With the latest album ‘Get Nervous’ and single ‘Shadows Of The Night’ flying high in the charts Benatar seems to be going from strength to strength which is more than I can say about her musical direction.

With her first two stunning albums and some killer live shows, Pat paved the way, and was almost the sacrificial lamb, for the dozens of ladies in rock who have appeared since. People like Tane Caine and suchlike who thrive between the true rock thrash of tomcats like Chrissie Hynde and pure syrup of Olive Newton John, the new breed who now dominate the AOR circuit.

But sadly as Pat’s following has expanded she seems to have fallen into a succession of self created pitfalls, displaying acute bouts of insecurity and having an almost schizophrenic attitude towards her musical aspirations. Benatar has always stood on the shakey ground between rock and roll and cabaret and now judging from the few restrained comments she made in our short conversation I feel we could have lost her to the realms of wimpdom – although the stage appearance at the Hammy Odeon will be the final confirmation.

“Our show now”, she revealed, “is much closer to the album. We still do some of the dinosaur HM although overall there’s a lot less headbanging.”

I asked her how she felt about the album which overall I felt was a bit of a let down after the impressive ‘Promises In The Dark.

“I like the album a lot, unfortunately I didn’t have enough time and circumstances didn’t permit me to write much material. But l think the album’s a lot of fun, it’s more danceable than the rest, not so much crunch rock.”

Crunch rock! Jesus…

The title, although basically tongue in cheek, reflects a period which Benatar herself describes as being ‘fucked-up’.

It saw the group go under a lot of pressure due to rigorous touring schedules and almost marked the end of a relationship between Benatar and her old man guitarist Neal ‘Spider’ Geraldo. The couple are now happily married and the only reminder of that torturous time is the departure of rivvum-guitarist Scott St Sheets who has been replaced by Charlie; a keyboard player snatched from the ex Doll David Johansens band.

“Scott wanted more involvement than the situation would allow”, Benatar said ominously, “and we had been planning to add keyboards for quite a while. It’s worked out really well”.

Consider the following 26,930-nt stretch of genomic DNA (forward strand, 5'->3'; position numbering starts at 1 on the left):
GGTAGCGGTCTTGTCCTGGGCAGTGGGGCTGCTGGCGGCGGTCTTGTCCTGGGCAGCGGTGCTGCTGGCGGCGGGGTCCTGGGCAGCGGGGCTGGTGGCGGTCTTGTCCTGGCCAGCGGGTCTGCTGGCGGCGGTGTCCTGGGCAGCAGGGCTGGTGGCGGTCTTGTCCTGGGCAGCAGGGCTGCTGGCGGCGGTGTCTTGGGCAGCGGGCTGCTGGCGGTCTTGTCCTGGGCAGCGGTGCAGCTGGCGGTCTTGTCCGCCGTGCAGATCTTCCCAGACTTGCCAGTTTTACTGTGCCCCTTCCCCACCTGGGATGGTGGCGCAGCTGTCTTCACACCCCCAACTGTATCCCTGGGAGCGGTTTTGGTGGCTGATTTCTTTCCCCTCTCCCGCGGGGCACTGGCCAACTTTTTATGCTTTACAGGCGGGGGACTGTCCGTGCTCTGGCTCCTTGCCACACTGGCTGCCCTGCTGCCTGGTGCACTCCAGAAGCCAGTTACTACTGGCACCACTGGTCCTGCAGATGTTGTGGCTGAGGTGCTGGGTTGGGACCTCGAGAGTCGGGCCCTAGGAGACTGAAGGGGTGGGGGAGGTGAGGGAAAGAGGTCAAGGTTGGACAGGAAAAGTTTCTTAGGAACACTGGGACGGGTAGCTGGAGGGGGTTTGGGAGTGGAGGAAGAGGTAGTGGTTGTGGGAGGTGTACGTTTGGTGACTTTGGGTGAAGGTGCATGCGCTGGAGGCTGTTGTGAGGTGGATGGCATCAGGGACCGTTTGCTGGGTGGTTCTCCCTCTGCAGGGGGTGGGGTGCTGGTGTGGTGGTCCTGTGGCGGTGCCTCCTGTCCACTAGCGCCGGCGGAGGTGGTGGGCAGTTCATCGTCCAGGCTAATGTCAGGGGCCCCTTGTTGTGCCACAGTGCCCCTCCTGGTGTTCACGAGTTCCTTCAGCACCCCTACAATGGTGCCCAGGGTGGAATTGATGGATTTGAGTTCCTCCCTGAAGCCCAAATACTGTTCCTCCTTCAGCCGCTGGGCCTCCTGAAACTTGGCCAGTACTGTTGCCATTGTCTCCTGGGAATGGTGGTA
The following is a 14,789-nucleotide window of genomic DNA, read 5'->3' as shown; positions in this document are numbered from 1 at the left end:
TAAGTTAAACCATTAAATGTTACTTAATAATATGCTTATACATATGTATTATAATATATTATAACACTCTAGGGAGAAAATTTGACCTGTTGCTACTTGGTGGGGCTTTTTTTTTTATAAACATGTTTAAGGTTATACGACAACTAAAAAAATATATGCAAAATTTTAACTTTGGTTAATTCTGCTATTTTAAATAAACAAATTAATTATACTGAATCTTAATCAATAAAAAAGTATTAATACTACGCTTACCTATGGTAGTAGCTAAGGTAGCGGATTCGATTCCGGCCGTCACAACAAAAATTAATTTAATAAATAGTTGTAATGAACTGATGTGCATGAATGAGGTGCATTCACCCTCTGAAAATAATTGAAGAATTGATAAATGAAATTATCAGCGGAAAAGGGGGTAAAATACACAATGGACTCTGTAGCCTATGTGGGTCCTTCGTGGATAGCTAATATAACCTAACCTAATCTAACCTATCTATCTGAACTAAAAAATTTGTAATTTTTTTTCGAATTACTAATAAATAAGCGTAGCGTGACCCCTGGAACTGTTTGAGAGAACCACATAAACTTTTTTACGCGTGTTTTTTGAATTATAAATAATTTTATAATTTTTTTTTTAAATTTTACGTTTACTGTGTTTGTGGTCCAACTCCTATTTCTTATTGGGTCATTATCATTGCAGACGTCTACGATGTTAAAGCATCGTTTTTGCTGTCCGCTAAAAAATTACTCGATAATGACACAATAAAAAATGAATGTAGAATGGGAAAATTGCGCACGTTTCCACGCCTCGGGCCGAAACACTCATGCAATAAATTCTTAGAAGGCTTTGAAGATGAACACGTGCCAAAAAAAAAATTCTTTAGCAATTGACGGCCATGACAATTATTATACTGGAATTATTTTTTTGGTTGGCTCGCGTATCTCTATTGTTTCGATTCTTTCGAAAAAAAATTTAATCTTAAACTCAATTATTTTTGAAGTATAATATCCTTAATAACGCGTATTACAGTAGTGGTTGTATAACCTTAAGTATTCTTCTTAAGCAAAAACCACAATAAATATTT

One of Benatar’s ambitions at the moment is to record an EP of rock and roll standards under a pseudonym, although she’s putting aside any prospective projects, TV scripts, film offers etc, etc in favour of another ambition yet unfulfilled. “I really want to have a baby, that’s the next thing on the agenda.”

I suggested that she kept on practising.

“Oh no, I’ve done enough practising, l’ve got that part down to a tee”, she chuckled away merrily.

PETE MAKOWSKI

HELLCATS

KERRANG ISSUE 33 JANUARY 1983

Ever wonder what happened to Starz?

Here’s a conundrum for ya! When do superstars fail to make it big in the world of rock ‘n’ roll? When the guys are members of that super New York five-piece Starz, of course. A band tipped for big, BIG things by the all-knowing critical ball-points of many a respected rock critic, but which fell apart in the year of 1979. Not a peep was heard of any of Starz’ members – until earlier this year that is.

Enter Hellcats, a new four-piece signed to the American Indie Radio Records and distributed through Atlantic. It was decidedly delighting to find two ex-Starz persons, guitarist Richie Ranno and vocalist par excellence Michael Lee Smith, nestling within the ‘Cats’ ranks and, in view of the quality of Starz’ output on those almighty albums ‘Violation’ and ‘Coliseum Rock’, it was hardly surprising to find Hellcats’ first five-track mini LP was a gloriously rowdy selection of hard rock tunes. Individual – yes, heavy -but tuneful, That goes without saying!

Ranno and Smith are the hard core (more or these two words later!) of Hellcats, just as they were with Starz. But the band have more to offer through Peter Scance’s expressive bass play and Doug Madick’s highly competent drum backbeat. Numbers such as ‘Rock & Roll Man’ and ‘Auto Erotica’ provide ample proof that the tour have gelled remarkably well. There’s no hanging about here. Hellcats are taking up where Starz left off.

“That’s exactly how we’re viewing Hellcats,” states Ranno, “because it wasn’t really musical problems that instigated the Starz split. At the time we wanted out of our record and also our management deals but the management kept us in a stranglehold and wouldn’t relent, which meant we were kept in limbo. The pressure of living and also keeping a band going with its hands tied behind back became too much, so the only thing we could do was split. It was a real pity because we did pretty well in Starz – another two albums and I reckon we could have broken.”

That, of course, was not to be and the band went their separate ways.

“Michael stayed out in California where we’d been working and got involved with various bar bands, one of which included Doug. I went back to New York and formed a band by the name of Hard Core (see what I was getting at?!) With Peter and Dube, the drummer who played in Starz. That was a good band too, but the longer it went on the more we could see that we weren’t really going to get anywhere.

“The next plan we had was to re-form Starz, because after the split we had a constant flow of letters from fans of the band asking us to get back together. Dube, Brendon Harkin, Orville Davis, Michael and myself gave it a go but we had the same problems that Hard Core had experienced and again things fell through.”

Persistent burgers that these guys are, they decided to give it another shot with Hellcats and this third time, everything fell into place.